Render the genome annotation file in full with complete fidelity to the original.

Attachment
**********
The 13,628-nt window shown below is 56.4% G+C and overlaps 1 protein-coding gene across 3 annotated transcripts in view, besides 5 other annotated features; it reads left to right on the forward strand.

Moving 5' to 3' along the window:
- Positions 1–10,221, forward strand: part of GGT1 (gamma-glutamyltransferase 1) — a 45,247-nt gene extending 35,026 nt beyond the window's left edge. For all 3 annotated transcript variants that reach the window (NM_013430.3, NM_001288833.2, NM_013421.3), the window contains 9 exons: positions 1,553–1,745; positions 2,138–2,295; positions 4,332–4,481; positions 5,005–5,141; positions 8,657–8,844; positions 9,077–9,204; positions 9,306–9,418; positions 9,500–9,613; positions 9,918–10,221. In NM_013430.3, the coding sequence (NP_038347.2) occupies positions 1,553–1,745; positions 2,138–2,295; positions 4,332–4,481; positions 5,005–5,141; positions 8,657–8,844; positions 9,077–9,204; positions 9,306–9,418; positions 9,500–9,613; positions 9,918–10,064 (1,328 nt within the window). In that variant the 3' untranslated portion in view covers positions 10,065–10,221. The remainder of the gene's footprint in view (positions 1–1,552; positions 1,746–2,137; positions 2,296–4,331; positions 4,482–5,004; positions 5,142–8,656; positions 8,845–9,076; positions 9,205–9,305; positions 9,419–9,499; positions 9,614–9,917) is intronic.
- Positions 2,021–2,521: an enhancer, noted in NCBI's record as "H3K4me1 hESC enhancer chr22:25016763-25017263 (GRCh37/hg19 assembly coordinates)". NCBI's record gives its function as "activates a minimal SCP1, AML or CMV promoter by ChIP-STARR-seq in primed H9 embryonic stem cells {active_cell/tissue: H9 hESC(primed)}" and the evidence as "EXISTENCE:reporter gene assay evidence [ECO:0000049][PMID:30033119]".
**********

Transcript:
The 13,628-nt window shown below is 56.4% G+C and overlaps 1 protein-coding gene across 3 annotated transcripts in view, besides 5 other annotated features; it reads left to right on the forward strand.

Moving 5' to 3' along the window:
- Positions 1–10,221, forward strand: part of GGT1 (gamma-glutamyltransferase 1) — a 45,247-nt gene extending 35,026 nt beyond the window's left edge. For all 3 annotated transcript variants that reach the window (NM_013430.3, NM_001288833.2, NM_013421.3), the window contains 9 exons: positions 1,553–1,745; positions 2,138–2,295; positions 4,332–4,481; positions 5,005–5,141; positions 8,657–8,844; positions 9,077–9,204; positions 9,306–9,418; positions 9,500–9,613; positions 9,918–10,221. In NM_013430.3, the coding sequence (NP_038347.2) occupies positions 1,553–1,745; positions 2,138–2,295; positions 4,332–4,481; positions 5,005–5,141; positions 8,657–8,844; positions 9,077–9,204; positions 9,306–9,418; positions 9,500–9,613; positions 9,918–10,064 (1,328 nt within the window). In that variant the 3' untranslated portion in view covers positions 10,065–10,221. The remainder of the gene's footprint in view (positions 1–1,552; positions 1,746–2,137; positions 2,296–4,331; positions 4,482–5,004; positions 5,142–8,656; positions 8,845–9,076; positions 9,205–9,305; positions 9,419–9,499; positions 9,614–9,917) is intronic.
- Positions 2,021–2,521: an enhancer, noted in NCBI's record as "H3K4me1 hESC enhancer chr22:25016763-25017263 (GRCh37/hg19 assembly coordinates)". NCBI's record gives its function as "activates a minimal SCP1, AML or CMV promoter by ChIP-STARR-seq in primed H9 embryonic stem cells {active_cell/tissue: H9 hESC(primed)}" and the evidence as "EXISTENCE:reporter gene assay evidence [ECO:0000049][PMID:30033119]".